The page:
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Utah school canteens struggle to find staff

West High School’s kitchen is reduced to a reduced team.

For kitchen supervisor Tonya Slaughter, this presents a daily struggle not just at her school, but throughout the Salt Lake City school district. Depending on the menu and the schools that need the most help, she said staff were moved from place to place.

The number of meals they have to prepare remains the same – around 1,300 a day – but they’ve reduced where they can, eliminating menu items that take too long to prepare.

Slaughter said the situation has also forced them to reduce the number of lunch lines, creating a bottleneck where students can wait up to 20 minutes for food.

“We don’t serve as many children because the queues are too long,” she said. “So they try to go get something else, even though lunch is free.”

She said students will often end up eating a candy bar or skipping lunch altogether.

Even before the pandemic, Kelly Orton, director of child nutrition for the district, had trouble finding people. But it has become exponentially difficult since, as many retirees who worked part-time in school kitchens for a little extra cash have left and never returned. Other employees have found jobs in restaurants or other industries that offer higher pay and benefits, such as working from home.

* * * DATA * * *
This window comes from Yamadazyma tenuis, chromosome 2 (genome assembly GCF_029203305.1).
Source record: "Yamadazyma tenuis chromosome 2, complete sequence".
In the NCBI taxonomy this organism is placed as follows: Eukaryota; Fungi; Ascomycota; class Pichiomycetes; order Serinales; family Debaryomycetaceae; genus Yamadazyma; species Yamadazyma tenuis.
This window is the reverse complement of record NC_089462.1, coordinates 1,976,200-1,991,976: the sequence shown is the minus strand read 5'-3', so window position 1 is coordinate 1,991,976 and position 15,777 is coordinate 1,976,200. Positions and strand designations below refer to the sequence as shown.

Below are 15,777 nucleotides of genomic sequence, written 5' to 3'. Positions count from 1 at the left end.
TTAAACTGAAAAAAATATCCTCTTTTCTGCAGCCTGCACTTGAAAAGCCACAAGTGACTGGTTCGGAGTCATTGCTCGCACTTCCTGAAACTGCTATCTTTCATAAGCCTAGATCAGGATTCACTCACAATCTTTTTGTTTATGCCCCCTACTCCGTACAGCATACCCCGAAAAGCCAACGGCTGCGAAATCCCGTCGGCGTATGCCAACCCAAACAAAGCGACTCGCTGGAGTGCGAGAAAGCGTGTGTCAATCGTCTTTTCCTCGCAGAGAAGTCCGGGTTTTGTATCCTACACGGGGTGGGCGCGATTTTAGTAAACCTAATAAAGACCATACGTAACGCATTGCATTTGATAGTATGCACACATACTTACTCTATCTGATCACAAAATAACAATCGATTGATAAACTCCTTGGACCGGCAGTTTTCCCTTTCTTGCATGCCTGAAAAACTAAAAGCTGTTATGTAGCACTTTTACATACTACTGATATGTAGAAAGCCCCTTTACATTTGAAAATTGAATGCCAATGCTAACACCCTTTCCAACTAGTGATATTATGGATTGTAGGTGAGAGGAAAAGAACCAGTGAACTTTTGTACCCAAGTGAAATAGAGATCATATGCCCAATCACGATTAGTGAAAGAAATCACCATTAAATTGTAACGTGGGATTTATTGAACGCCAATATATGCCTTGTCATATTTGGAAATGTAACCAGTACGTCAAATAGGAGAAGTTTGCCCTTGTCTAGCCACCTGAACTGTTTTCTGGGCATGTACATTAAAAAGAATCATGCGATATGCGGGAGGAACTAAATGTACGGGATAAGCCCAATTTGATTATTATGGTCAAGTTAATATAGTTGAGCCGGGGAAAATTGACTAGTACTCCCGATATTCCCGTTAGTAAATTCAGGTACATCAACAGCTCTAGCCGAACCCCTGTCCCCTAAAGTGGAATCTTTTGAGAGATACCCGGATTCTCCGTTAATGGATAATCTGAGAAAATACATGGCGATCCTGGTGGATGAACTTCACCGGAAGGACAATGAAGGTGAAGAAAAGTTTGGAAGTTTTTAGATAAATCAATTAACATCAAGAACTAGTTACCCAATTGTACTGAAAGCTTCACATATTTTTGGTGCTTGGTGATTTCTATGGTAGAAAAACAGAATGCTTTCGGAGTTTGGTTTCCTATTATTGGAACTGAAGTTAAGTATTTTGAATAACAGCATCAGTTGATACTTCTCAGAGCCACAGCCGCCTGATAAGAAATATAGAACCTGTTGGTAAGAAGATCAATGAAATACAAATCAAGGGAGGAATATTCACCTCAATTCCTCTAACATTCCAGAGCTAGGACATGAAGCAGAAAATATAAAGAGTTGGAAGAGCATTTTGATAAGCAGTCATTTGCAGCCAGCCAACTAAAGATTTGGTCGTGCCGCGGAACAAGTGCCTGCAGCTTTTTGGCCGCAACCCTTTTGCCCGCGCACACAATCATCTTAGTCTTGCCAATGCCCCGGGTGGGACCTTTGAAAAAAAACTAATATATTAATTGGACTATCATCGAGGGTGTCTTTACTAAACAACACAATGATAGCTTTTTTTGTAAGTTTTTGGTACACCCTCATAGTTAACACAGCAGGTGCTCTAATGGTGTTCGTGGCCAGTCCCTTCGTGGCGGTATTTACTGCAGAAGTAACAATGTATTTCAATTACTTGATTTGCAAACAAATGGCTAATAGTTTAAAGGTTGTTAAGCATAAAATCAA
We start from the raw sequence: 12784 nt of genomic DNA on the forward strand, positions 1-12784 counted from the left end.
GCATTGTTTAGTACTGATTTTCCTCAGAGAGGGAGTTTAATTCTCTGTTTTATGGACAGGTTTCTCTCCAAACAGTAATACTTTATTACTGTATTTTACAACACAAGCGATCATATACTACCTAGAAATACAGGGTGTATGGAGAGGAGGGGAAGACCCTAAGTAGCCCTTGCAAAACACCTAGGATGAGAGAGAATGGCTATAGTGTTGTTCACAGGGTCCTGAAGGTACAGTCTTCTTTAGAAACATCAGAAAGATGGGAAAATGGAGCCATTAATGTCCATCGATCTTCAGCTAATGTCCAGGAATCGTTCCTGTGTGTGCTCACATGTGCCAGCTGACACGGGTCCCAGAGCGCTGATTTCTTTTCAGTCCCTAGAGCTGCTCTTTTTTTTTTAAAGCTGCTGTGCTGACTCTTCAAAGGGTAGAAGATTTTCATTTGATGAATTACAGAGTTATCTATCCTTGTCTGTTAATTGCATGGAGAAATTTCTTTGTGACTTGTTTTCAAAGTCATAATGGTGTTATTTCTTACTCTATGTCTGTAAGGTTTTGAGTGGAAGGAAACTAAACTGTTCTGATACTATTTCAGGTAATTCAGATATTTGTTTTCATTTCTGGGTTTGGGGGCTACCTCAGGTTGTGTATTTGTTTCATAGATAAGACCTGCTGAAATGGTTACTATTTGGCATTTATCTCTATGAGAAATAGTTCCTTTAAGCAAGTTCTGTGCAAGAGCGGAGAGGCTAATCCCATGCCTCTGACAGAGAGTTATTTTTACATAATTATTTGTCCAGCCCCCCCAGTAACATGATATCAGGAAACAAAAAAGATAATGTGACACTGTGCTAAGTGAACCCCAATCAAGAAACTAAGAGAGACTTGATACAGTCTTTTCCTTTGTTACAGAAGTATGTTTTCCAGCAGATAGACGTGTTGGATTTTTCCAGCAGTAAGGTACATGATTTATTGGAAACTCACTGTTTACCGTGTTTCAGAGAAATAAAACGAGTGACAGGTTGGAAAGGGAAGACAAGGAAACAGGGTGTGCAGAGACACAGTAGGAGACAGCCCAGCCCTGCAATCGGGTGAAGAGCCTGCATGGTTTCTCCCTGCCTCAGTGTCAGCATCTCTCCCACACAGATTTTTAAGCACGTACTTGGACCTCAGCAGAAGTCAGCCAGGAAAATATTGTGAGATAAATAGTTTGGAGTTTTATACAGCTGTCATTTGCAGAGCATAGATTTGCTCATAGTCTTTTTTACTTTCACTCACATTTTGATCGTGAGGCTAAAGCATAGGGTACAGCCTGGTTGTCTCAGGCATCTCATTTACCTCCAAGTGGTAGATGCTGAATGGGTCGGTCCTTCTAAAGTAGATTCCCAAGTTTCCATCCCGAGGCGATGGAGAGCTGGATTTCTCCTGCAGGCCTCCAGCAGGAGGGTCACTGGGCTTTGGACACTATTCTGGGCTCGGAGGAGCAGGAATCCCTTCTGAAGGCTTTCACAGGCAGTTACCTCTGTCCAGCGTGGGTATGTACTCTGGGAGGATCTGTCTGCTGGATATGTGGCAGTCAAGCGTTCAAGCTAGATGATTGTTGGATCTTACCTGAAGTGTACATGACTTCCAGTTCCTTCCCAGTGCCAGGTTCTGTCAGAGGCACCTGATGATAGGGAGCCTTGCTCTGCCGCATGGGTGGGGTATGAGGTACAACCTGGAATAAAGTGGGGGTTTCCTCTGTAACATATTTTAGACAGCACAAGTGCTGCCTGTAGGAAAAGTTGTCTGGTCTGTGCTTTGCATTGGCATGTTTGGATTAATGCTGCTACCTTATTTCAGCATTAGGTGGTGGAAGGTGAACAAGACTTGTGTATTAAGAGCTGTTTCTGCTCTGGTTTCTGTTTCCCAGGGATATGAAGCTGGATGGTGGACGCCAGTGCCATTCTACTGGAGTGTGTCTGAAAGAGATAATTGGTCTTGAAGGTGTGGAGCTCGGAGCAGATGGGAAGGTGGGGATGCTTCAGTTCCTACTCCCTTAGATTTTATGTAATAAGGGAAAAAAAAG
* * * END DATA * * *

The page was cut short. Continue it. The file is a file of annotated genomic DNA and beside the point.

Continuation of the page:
For a while the buildings and maintenance crew helped out, Orton said, but then they were supported in their own work. Teachers and administrators also filled in.

“We work together as best we can,” he said. “But the thing is, if you have a problem with child nutrition and feeding our children, it affects everyone who helps.”

Most funding for the Food Services Department comes from the federal government, said Orton, who recently voted to shut down some additional funding he provided during the pandemic. Given the rising cost of food and labor, he said it will likely force districts to make tough choices next year.

As a last resort, the Salt Lake City School District recently released a call for volunteers in its kitchens, in addition to raising the minimum wage for restaurant workers to $15/hour. The state also recently launched Adopt a schoola program designed to bring additional resources to schools from local businesses.

Orton said he hopes the two efforts will bring more support. Otherwise, he doesn’t know what to do.

Mary Cashion

The author Mary Cashion